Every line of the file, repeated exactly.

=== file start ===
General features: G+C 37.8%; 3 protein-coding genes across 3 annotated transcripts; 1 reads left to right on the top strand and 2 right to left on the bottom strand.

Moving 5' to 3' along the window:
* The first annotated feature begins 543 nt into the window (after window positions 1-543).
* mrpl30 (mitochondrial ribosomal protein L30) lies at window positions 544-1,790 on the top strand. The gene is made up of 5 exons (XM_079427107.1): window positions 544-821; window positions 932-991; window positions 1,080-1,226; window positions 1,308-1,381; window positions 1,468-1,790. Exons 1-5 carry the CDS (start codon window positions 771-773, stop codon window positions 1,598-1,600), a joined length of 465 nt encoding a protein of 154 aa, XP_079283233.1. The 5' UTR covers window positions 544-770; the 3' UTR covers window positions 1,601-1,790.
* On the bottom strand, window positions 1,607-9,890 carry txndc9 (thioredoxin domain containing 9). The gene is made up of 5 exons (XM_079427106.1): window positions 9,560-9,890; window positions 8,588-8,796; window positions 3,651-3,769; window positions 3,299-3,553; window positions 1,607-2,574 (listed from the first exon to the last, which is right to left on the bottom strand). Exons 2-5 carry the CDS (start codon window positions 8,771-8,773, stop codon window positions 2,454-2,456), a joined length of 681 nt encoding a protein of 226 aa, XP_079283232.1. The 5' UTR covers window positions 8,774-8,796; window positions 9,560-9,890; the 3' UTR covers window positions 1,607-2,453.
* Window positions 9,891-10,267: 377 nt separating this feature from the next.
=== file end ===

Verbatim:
General features: G+C 37.8%; 3 protein-coding genes across 3 annotated transcripts; 1 reads left to right on the top strand and 2 right to left on the bottom strand.

Moving 5' to 3' along the window:
* The first annotated feature begins 543 nt into the window (after window positions 1-543).
* mrpl30 (mitochondrial ribosomal protein L30) lies at window positions 544-1,790 on the top strand. The gene is made up of 5 exons (XM_079427107.1): window positions 544-821; window positions 932-991; window positions 1,080-1,226; window positions 1,308-1,381; window positions 1,468-1,790. Exons 1-5 carry the CDS (start codon window positions 771-773, stop codon window positions 1,598-1,600), a joined length of 465 nt encoding a protein of 154 aa, XP_079283233.1. The 5' UTR covers window positions 544-770; the 3' UTR covers window positions 1,601-1,790.
* On the bottom strand, window positions 1,607-9,890 carry txndc9 (thioredoxin domain containing 9). The gene is made up of 5 exons (XM_079427106.1): window positions 9,560-9,890; window positions 8,588-8,796; window positions 3,651-3,769; window positions 3,299-3,553; window positions 1,607-2,574 (listed from the first exon to the last, which is right to left on the bottom strand). Exons 2-5 carry the CDS (start codon window positions 8,771-8,773, stop codon window positions 2,454-2,456), a joined length of 681 nt encoding a protein of 226 aa, XP_079283232.1. The 5' UTR covers window positions 8,774-8,796; window positions 9,560-9,890; the 3' UTR covers window positions 1,607-2,453.
* Window positions 9,891-10,267: 377 nt separating this feature from the next.